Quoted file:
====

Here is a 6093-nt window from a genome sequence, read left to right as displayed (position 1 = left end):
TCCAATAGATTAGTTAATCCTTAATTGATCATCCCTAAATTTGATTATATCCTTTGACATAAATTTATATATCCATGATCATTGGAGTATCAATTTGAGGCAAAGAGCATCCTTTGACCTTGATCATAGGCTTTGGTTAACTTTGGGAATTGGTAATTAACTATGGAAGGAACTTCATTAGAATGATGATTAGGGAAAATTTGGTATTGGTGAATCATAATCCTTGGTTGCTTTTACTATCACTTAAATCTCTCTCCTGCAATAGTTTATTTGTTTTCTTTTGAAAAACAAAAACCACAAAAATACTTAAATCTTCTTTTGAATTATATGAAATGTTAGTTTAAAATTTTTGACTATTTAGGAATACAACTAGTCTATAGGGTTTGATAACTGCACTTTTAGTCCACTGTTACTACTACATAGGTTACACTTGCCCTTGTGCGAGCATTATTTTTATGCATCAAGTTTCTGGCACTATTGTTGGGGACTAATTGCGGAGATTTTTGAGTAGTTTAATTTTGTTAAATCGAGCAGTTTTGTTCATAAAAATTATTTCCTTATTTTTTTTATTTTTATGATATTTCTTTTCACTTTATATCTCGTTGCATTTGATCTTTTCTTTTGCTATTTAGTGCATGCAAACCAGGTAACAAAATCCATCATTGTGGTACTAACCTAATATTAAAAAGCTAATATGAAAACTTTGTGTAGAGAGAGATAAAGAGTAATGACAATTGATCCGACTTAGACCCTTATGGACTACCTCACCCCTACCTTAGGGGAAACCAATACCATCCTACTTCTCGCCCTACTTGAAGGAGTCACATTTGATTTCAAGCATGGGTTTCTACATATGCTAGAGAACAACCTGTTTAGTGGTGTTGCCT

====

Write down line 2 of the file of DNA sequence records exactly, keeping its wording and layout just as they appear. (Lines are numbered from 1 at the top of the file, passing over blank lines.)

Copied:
TCCAATAGATTAGTTAATCCTTAATTGATCATCCCTAAATTTGATTATATCCTTTGACATAAATTTATATATCCATGATCATTGGAGTATCAATTTGAGGCAAAGAGCATCCTTTGACCTTGATCATAGGCTTTGGTTAACTTTGGGAATTGGTAATTAACTATGGAAGGAACTTCATTAGAATGATGATTAGGGAAAATTTGGTATTGGTGAATCATAATCCTTGGTTGCTTTTACTATCACTTAAATCTCTCTCCTGCAATAGTTTATTTGTTTTCTTTTGAAAAACAAAAACCACAAAAATACTTAAATCTTCTTTTGAATTATATGAAATGTTAGTTTAAAATTTTTGACTATTTAGGAATACAACTAGTCTATAGGGTTTGATAACTGCACTTTTAGTCCACTGTTACTACTACATAGGTTACACTTGCCCTTGTGCGAGCATTATTTTTATGCATCAAGTTTCTGGCACTATTGTTGGGGACTAATTGCGGAGATTTTTGAGTAGTTTAATTTTGTTAAATCGAGCAGTTTTGTTCATAAAAATTATTTCCTTATTTTTTTTATTTTTATGATATTTCTTTTCACTTTATATCTCGTTGCATTTGATCTTTTCTTTTGCTATTTAGTGCATGCAAACCAGGTAACAAAATCCATCATTGTGGTACTAACCTAATATTAAAAAGCTAATATGAAAACTTTGTGTAGAGAGAGATAAAGAGTAATGACAATTGATCCGACTTAGACCCTTATGGACTACCTCACCCCTACCTTAGGGGAAACCAATACCATCCTACTTCTCGCCCTACTTGAAGGAGTCACATTTGATTTCAAGCATGGGTTTCTACATATGCTAGAGAACAACCTGTTTAGTGGTGTTGCCT